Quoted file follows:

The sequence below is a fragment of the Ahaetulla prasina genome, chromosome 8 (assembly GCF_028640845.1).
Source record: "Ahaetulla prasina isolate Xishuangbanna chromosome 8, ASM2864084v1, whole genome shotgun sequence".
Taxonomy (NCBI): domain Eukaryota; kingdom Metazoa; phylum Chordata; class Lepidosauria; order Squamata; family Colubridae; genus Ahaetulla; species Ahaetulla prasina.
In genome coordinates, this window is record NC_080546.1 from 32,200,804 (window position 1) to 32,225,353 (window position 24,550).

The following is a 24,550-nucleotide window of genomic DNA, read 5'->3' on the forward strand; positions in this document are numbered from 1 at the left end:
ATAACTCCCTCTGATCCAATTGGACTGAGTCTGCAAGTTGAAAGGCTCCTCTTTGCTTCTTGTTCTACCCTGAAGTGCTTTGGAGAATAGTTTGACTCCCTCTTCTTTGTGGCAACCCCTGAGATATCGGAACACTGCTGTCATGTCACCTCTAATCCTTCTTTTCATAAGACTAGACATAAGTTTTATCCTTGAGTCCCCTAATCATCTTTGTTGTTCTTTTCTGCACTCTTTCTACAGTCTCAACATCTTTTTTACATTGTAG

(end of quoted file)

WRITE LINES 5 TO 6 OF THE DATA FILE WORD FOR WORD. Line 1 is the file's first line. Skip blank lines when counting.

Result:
The following is a 24,550-nucleotide window of genomic DNA, read 5'->3' on the forward strand; positions in this document are numbered from 1 at the left end:
ATAACTCCCTCTGATCCAATTGGACTGAGTCTGCAAGTTGAAAGGCTCCTCTTTGCTTCTTGTTCTACCCTGAAGTGCTTTGGAGAATAGTTTGACTCCCTCTTCTTTGTGGCAACCCCTGAGATATCGGAACACTGCTGTCATGTCACCTCTAATCCTTCTTTTCATAAGACTAGACATAAGTTTTATCCTTGAGTCCCCTAATCATCTTTGTTGTTCTTTTCTGCACTCTTTCTACAGTCTCAACATCTTTTTTACATTGTAG